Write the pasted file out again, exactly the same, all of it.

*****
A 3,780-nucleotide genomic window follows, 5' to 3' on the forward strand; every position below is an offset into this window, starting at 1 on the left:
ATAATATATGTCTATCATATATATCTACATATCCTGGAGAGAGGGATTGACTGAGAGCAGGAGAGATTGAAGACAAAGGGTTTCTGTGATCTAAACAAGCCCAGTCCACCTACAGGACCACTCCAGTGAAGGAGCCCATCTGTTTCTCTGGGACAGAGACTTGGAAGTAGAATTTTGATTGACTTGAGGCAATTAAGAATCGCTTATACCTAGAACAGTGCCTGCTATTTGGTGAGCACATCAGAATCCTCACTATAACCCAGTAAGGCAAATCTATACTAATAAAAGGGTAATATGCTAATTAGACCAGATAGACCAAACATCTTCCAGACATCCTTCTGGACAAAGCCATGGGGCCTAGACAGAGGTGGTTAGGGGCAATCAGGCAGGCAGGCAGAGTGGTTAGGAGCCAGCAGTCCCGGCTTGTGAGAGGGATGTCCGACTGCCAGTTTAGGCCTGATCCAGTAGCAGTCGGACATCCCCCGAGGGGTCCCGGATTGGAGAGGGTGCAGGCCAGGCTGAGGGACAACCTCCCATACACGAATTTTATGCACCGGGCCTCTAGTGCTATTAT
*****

A 3,780-nucleotide genomic window follows, 5' to 3' on the forward strand; every position below is an offset into this window, starting at 1 on the left:
ATAATATATGTCTATCATATATATCTACATATCCTGGAGAGAGGGATTGACTGAGAGCAGGAGAGATTGAAGACAAAGGGTTTCTGTGATCTAAACAAGCCCAGTCCACCTACAGGACCACTCCAGTGAAGGAGCCCATCTGTTTCTCTGGGACAGAGACTTGGAAGTAGAATTTTGATTGACTTGAGGCAATTAAGAATCGCTTATACCTAGAACAGTGCCTGCTATTTGGTGAGCACATCAGAATCCTCACTATAACCCAGTAAGGCAAATCTATACTAATAAAAGGGTAATATGCTAATTAGACCAGATAGACCAAACATCTTCCAGACATCCTTCTGGACAAAGCCATGGGGCCTAGACAGAGGTGGTTAGGGGCAATCAGGCAGGCAGGCAGAGTGGTTAGGAGCCAGCAGTCCCGGCTTGTGAGAGGGATGTCCGACTGCCAGTTTAGGCCTGATCCAGTAGCAGTCGGACATCCCCCGAGGGGTCCCGGATTGGAGAGGGTGCAGGCCAGGCTGAGGGACAACCTCCCATACACGAATTTTATGCACCGGGCCTCTAGTGCTATTAT